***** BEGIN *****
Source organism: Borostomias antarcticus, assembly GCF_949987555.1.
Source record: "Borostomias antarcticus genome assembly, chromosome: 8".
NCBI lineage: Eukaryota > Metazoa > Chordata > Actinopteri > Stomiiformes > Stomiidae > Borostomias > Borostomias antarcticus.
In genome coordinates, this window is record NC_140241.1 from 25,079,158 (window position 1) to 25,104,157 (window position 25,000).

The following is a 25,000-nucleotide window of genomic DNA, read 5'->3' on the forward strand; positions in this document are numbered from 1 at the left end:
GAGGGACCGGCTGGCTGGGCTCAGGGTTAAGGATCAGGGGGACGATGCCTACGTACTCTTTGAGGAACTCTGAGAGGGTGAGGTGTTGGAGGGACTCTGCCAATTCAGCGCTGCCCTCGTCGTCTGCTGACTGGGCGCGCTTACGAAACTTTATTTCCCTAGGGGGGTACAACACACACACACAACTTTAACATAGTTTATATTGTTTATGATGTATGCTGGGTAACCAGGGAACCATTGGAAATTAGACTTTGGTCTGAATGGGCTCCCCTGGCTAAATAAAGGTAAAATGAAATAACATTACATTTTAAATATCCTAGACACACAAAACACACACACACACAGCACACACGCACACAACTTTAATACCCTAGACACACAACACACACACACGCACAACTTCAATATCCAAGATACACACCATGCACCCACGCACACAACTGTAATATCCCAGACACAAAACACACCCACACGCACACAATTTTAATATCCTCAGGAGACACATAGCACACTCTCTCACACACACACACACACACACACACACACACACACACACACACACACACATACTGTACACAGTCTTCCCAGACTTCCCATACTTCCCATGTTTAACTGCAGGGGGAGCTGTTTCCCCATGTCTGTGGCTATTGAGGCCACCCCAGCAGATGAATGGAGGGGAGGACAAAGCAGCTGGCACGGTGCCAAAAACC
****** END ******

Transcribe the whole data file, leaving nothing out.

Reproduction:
Source organism: Borostomias antarcticus, assembly GCF_949987555.1.
Source record: "Borostomias antarcticus genome assembly, chromosome: 8".
NCBI lineage: Eukaryota > Metazoa > Chordata > Actinopteri > Stomiiformes > Stomiidae > Borostomias > Borostomias antarcticus.
In genome coordinates, this window is record NC_140241.1 from 25,079,158 (window position 1) to 25,104,157 (window position 25,000).

The following is a 25,000-nucleotide window of genomic DNA, read 5'->3' on the forward strand; positions in this document are numbered from 1 at the left end:
GAGGGACCGGCTGGCTGGGCTCAGGGTTAAGGATCAGGGGGACGATGCCTACGTACTCTTTGAGGAACTCTGAGAGGGTGAGGTGTTGGAGGGACTCTGCCAATTCAGCGCTGCCCTCGTCGTCTGCTGACTGGGCGCGCTTACGAAACTTTATTTCCCTAGGGGGGTACAACACACACACACAACTTTAACATAGTTTATATTGTTTATGATGTATGCTGGGTAACCAGGGAACCATTGGAAATTAGACTTTGGTCTGAATGGGCTCCCCTGGCTAAATAAAGGTAAAATGAAATAACATTACATTTTAAATATCCTAGACACACAAAACACACACACACACAGCACACACGCACACAACTTTAATACCCTAGACACACAACACACACACACGCACAACTTCAATATCCAAGATACACACCATGCACCCACGCACACAACTGTAATATCCCAGACACAAAACACACCCACACGCACACAATTTTAATATCCTCAGGAGACACATAGCACACTCTCTCACACACACACACACACACACACACACACACACACACACACACACACACATACTGTACACAGTCTTCCCAGACTTCCCATACTTCCCATGTTTAACTGCAGGGGGAGCTGTTTCCCCATGTCTGTGGCTATTGAGGCCACCCCAGCAGATGAATGGAGGGGAGGACAAAGCAGCTGGCACGGTGCCAAAAACC